Elsewhere, Lena Dunham continues to be everywhere. She’s guest editor of this week’s Stylist magazine in which she interviews herself while Ashley C. Ford interviews her for Buzzfeed. She’s also written for Pen & Ink about her tattoo. (If you’re interested in Pen & Ink: An Illustrated Collection of Unusual, Deeply Human Stories Behind People’s Tattoos, there’s a great piece on Brainpickings.) In other corners of the internet, people were defending Dunham against the backlash around her book and criticisms of self-indulgence; first, Heather Havrilesky in the Los Angeles Review of Books and second, Sloane Crosley in the New York Times.

Often just as unpopular, Caitlin Moran is in Time talking about Teen Girls, Sex and Pretending to be Courtney Love and in the Radio Times talking about the filming of her co-written sitcom ‘Raised by Wolves’. If her feminism doesn’t interest you, perhaps her piece lamenting the loss of birds in her garden in this weekend’s The Times will. (Paywalled)

Leading feminist writer, Roxane Gay has been prolific again this week. She’s in The Guardian writing about why celebrity feminists should be a gateway to feminism, not its all; on VQR Online talking about The Price of Black Ambition, and in Dissent with a Theses on the the Feminist Novel.

Other notable articles are:

And the interviews:

If you’d like some fiction to read (or listen to):

And the lists:

And the four best things I’ve read this week:

In the Media: 21st September 2014

In the media is a weekly round-up of features written by, about or containing female writers that have appeared during the previous week and I think are insightful, interesting and/or thought-provoking. Linking to them is not necessarily a sign that I agree with everything that’s said but it’s definitely an indication that they’ve made me think. Also, just a note to make it clear that I’m using the term ‘media’ to include social media, so links to blog posts as well as traditional media are likely.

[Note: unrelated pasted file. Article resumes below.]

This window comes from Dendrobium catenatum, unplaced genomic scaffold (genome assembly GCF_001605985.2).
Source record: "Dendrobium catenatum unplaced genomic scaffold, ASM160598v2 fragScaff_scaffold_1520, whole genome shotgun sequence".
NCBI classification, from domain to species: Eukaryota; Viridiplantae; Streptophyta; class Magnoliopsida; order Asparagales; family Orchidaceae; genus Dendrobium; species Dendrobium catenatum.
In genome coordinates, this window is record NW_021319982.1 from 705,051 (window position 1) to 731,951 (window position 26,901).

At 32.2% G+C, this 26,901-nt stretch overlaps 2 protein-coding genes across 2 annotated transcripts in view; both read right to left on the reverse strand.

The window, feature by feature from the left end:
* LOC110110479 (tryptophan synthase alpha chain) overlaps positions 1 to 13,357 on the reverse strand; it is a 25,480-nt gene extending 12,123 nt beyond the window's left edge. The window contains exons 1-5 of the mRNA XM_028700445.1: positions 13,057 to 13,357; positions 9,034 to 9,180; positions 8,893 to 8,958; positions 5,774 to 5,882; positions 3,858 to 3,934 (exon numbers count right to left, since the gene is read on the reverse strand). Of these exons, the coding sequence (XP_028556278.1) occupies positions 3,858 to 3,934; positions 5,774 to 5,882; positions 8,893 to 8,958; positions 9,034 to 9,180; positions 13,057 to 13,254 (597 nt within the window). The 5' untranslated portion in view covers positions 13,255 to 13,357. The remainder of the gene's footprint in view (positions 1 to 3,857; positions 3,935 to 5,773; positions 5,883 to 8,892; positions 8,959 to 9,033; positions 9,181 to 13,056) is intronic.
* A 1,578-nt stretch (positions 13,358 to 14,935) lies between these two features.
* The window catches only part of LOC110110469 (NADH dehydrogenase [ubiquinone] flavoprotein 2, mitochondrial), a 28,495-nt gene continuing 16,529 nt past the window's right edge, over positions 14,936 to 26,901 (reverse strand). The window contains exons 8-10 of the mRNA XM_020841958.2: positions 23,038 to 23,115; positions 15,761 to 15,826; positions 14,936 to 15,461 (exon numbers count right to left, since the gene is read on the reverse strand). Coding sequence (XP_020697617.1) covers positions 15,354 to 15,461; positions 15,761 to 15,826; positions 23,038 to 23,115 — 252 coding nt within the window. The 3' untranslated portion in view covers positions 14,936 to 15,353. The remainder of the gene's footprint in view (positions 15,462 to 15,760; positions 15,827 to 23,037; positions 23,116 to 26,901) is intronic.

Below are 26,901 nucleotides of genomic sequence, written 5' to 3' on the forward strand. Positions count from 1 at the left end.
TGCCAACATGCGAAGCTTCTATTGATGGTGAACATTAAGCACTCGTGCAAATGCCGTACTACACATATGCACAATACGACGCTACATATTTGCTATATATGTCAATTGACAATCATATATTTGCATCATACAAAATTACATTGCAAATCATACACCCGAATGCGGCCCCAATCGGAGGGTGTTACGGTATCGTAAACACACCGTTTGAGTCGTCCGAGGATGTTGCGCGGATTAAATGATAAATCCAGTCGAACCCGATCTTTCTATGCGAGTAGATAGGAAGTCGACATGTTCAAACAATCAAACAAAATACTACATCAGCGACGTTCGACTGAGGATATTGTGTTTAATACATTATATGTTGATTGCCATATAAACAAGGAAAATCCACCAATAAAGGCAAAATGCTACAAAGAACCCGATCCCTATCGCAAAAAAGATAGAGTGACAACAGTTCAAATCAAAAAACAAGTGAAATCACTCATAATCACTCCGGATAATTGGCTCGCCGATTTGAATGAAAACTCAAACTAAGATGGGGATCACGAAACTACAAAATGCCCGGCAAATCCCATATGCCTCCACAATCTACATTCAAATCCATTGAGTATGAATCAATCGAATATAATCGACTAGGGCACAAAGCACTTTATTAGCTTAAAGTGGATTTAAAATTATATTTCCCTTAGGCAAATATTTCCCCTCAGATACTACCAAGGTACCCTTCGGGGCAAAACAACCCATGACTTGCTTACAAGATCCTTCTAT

In a change to usual proceedings, I’m beginning with non-fiction writers this week as there’s been so much non-fiction talk in the news with the National Books Awards non-fiction longlist and Lena Dunham’s book on the way, in particular.

Alison Bechdel was awarded a MacAuthur “genius grant” this week. Here’s a piece she wrote on her blog last year about The Test which bears her name and how she feels about it. While Elizabeth McCracken wrote this week’s My Hero piece in The Guardian about Bechdel.

Fellow graphic novelist Roz Chast was also in the news for being the only woman to make the non-fiction longlist of the National Book Awards. (More on that in the lists at the bottom.) This piece in Slate looks at why critics don’t take cartoonists seriously.